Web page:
As I mentioned in a previous post, I attended Codestellation this past weekend – the fourth annual beginner-friendly hackathon hosted on my campus. I had heard about it last year, but I didn’t get a chance to participate due to being busy with the start of my Master’s program. When I saw the flyers around campus for this year’s event, I knew I had to seize the opportunity to attend. I’m so excited that I did!
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In October 2015, a 7-year old boy received life-saving surgeries involving skin grafts made from his own modified skin cells in the first successful gene therapy to-date for junctional epidermolysis bullosa (JEB).
Halloween has come and gone, and I haven’t made a post here in a month. Yikes! Research and report writing, as well as job hunting, have been keeping me quite busy, but that’s no excuse for my lack of writing here.
Updates in this post:
- Science Fridays
- Progress in Python and Japanese studies
It’s almost October, can you believe it?
Today, I’ll be sharing another progress update with regards to my Japanese studies.
Hello again, and happy September!
It seems like my posting is now becoming monthly, instead of weekly – and for this, I apologize! Research has been keeping me busy, along with other things. By the time I finish my work for the day and have dinner, all I want to do is relax! (And study Japanese, which I’ve been determined to make time for in the evenings as consistently as possible.)
Hello, and happy August!
I apologize for my lack of posts in the past 2 weeks. I know that I said before that I would post at least once a week, but keeping up that posting schedule has been difficult in the past few months.
Today, I’d like to share another progress update with regards to my Japanese studies!
I have been procrastinating a lot with my Japanese studies, and progress has been slow. I get motivated, I study for a while, and then life gets in the way and I stop. Then, I pick it back up again after a few months, and the cycle continues. I have found it quite difficult to maintain a consistent study schedule, and being in graduate school has made it more challenging. Of course, as the saying goes, making up excuses is itself its own excuse!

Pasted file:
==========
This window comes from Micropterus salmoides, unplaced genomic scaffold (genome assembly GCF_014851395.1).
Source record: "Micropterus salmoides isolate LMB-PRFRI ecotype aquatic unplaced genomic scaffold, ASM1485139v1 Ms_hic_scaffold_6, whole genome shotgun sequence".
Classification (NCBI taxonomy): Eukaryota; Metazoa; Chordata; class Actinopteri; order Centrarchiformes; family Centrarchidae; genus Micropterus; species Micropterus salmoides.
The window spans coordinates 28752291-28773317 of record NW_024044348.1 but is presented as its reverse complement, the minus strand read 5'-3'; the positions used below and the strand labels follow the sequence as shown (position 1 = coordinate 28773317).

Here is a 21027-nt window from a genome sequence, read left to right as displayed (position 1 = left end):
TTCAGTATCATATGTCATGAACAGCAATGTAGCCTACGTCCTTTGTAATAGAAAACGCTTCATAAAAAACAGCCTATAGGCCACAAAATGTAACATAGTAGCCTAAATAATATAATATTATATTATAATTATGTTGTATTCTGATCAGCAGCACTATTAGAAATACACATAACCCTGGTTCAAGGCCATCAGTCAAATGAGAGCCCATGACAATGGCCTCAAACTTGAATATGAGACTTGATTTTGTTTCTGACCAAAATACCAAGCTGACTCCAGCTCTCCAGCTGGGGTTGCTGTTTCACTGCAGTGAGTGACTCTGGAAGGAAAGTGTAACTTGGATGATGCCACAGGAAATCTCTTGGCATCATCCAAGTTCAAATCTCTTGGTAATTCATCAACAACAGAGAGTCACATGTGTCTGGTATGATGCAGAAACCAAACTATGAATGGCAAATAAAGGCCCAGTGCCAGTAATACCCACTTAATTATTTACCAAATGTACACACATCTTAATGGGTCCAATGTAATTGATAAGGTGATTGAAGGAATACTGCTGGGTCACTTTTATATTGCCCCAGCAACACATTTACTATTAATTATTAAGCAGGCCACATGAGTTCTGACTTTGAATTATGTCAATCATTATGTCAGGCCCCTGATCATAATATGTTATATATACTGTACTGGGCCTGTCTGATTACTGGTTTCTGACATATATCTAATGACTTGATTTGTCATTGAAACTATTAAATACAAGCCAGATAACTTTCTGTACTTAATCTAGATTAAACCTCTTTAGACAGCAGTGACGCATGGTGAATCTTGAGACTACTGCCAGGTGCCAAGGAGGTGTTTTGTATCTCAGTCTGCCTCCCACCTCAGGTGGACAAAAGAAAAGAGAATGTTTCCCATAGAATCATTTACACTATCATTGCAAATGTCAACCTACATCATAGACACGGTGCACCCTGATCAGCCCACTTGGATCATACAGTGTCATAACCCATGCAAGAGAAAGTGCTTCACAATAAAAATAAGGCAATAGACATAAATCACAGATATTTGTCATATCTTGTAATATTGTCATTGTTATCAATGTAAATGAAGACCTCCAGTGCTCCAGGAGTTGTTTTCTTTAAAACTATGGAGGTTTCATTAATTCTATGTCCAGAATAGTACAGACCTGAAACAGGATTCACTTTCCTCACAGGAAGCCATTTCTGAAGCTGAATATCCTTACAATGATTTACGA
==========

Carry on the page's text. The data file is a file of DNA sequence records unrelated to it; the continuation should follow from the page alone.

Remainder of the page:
And so, I have a new goal: Complete Genki Vol. 1 by the time I graduate with my Master’s degree (which will officially be in May of next year).
In this post, I’ll be sharing what I have been up to lately with regards to my self-studying.
I can’t believe it has been three months since I started learning Python!
(Or rather, it’s been three months since I started from scratch with Python Crash Course by Eric Matthes, after giving up on Codeacademy’s Python course for various reasons, which I wrote about here.)
I’m about halfway through PCC so far, nearly done with chapter 6 (about dictionaries). I really enjoy this book, and I’m so glad I came across it in the public library when I did. In this post, I’m going to talk about what I’ve learned from experimenting with different approaches to not just understanding the material, but remembering it.
During my researching and reading for my thesis project proposal (which I should finish soon!), I’ve come to realize that my ability to discern whether a given paper will be useful has improved a lot since I began graduate school. Before, I would have to read a paper in its entirety to figure out if I need it or not, which puts quite a few hours of valuable time down the drain.
My first semester in the program, I had a lot of papers to read each week for two reading-heavy courses, and I found myself struggling to keep up some weeks more than others. I spoke with professors and classmates and did some Googling to get some ideas of how to read long and/or dense papers more quickly without losing understanding of the material, but the biggest teacher has really been simple: just read more papers. This was one of the first pieces of advice I received, but at first, I wasn’t convinced it was very helpful. Why would reading more papers help if the sheer number and length of papers I had to read was what I was struggling with in the first place?
I apologize for the lack of posts as of late. I have been adjusting to a new routine of lab work in the summer, as well as working on a proposal for my upcoming thesis project in the fall semester. I went home for some vacation time – only 4 weeks – and I have been slowly plodding through a cold I managed to catch (probably while I was traveling).
Since returning to the lab (more regularly at least than during the previous spring semester), I have come to realize that learning in a lab is different now, as a graduate student, than it was when I was an undergraduate student. That’s what I’m going to talk about in this post!